The GOP & Hispanics

When (not if, but when) Rick Perry declares his candidacy for President, he will try to run on his jobs record. He will position himself as the state executive who created more jobs in his state than any other governor. His record will be indisputable in terms of numbers. It’s only when you look closer at how those jobs were created, and under what conditions, that the entire argument falls apart.

t’s easy to be charmed by Texas, but it would be a mistake to think the state might serve as a national model. Texas created almost 250,000 jobs in the past two years, nearly as many as the other 49 states combined. Texas leaders, including Republican Governor Rick Perry, credit that success to low taxes and a business-friendly regulatory approach.

Yes and no. Those factors played a role. To a sizable degree, however, the state’s booming payrolls are the result of hard-to-duplicate factors, such as a fast-growing population, and unusually low wages.

Two Republican boosters have circulated a memo urging business owners to call or email lawmakers on the powerful House Committee on State Affairs to encourage them to vote against the “sanctuary cities” bills pending before the committee.

Norman Adams, the co-founder of Texans for Sensible Immigration Policy and a member ofTexas GOP Vote, a conservative website, andDr. Steve Hotze, the chairman of Conservative Republicans of Texas, are urging a “no” vote on HB9 and SB9, which they say “can only serve political purposes.”

 

Texas Gov. Rick Perry made no mention of the federal government’s overreach or the violence he says is spilling across the state’s border during a brief and tense public appearance today before hundreds of Latino elected officials. And he certainly didn’t mention whether he’s running for president. 

Instead, Perry, who spoke for fewer than 13 minutes during the National Association of Latino Elected and Appointed Officials annual conference, touted job growth and his appointment of Hispanic statewide officials to a crowd that received him with, at best, a lukewarm response.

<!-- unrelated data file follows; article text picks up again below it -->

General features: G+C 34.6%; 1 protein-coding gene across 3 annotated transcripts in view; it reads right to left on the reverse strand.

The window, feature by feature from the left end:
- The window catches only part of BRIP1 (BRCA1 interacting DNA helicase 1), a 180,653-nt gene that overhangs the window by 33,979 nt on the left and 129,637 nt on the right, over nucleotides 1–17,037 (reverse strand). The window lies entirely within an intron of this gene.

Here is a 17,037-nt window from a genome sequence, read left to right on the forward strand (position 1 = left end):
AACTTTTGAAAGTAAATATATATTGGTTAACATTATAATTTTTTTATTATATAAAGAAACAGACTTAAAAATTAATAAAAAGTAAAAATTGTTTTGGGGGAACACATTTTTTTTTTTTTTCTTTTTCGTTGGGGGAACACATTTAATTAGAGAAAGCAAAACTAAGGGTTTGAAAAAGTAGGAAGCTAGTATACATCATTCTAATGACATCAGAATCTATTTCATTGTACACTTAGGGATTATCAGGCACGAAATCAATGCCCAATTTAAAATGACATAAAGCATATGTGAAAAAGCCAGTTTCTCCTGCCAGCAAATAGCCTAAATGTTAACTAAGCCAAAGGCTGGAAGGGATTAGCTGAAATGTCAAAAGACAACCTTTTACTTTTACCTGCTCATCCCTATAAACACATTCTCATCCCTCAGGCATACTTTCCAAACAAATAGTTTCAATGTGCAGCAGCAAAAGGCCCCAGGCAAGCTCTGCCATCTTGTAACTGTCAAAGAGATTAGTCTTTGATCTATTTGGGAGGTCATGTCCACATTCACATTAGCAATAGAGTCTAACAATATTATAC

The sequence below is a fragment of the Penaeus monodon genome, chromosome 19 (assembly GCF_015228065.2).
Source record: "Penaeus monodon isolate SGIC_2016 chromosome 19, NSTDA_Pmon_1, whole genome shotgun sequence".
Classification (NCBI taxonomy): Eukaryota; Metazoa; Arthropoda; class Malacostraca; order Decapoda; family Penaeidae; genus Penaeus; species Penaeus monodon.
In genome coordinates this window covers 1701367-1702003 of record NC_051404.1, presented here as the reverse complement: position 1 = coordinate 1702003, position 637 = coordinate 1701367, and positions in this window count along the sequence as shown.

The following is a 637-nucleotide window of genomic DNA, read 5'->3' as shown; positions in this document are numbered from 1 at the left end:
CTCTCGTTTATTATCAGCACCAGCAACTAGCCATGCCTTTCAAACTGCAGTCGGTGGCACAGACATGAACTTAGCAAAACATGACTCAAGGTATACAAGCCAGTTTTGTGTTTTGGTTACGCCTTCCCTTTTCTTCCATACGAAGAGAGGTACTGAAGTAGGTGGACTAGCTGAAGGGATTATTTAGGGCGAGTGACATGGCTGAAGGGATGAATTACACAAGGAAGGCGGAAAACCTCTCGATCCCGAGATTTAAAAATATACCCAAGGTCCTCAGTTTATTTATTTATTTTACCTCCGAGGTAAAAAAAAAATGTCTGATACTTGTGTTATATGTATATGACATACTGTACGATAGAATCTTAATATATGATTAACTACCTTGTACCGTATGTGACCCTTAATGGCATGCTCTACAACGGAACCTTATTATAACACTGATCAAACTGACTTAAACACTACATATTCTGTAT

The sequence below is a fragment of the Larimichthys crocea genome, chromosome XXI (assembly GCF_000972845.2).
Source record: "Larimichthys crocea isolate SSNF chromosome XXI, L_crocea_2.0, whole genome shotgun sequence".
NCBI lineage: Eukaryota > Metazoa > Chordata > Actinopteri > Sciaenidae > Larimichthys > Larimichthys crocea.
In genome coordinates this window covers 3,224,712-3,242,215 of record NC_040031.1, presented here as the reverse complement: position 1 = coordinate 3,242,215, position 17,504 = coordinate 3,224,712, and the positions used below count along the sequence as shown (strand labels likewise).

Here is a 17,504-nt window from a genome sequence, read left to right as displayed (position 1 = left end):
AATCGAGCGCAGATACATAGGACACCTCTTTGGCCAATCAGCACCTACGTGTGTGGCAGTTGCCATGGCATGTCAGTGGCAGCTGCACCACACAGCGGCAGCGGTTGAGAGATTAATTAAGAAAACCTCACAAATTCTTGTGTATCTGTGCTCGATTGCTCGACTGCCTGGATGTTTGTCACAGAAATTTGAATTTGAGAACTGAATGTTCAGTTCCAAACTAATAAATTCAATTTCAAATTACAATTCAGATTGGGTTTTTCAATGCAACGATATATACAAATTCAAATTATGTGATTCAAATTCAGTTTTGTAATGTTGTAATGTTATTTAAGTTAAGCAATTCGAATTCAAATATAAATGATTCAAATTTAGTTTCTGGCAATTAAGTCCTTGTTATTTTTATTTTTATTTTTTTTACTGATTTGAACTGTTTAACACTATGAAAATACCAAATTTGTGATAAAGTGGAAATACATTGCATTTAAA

Two Republican boosters have circulated a memo urging business owners to call or email lawmakers on the powerful House Committee on State Affairs to encourage them to vote against the “sanctuary cities” bills pending before the committee.

The Immigration and Customs Enforcement agency expects to deport about 400,000 people this fiscal year, nearly 10 percent above the Bush administration’s 2008 total and 25 percent more than were deported in 2007. The pace of company audits has roughly quadrupled since President George W. Bush's final year in office.

The effort is part of President Obama's larger project “to make our national laws actually work,” as he put it in a speech this month at American University. Partly designed to entice Republicans to support comprehensive immigration reform, the mission is proving difficult and politically perilous.

The great communicator Ronald Reagan once said, “Hispanics are Republican they just don’t know it.” 

The nation’s largest Protestant denomination, the Southern Baptist Convention approved a resolution backing a path to legal status for illegal immigrants at its annual meeting in Phoenix.

The resolution calls on the government to make border security a priority and to hold businesses accountable for their hiring. It also asks government officials to support “a just and compassionate path to legal status, with appropriate restitutionary measures, for those undocumented immigrants already living in our country.” The vision for a path toward legal status mirrors what President Barack Obama has offered as he’s urged support for immigration reform.



Read more: http://www.politico.com/news/stories/0611/57196.html#ixzz1PYdomB93

Tea Party leader says, “Too many hispanics in Texas Legislature.”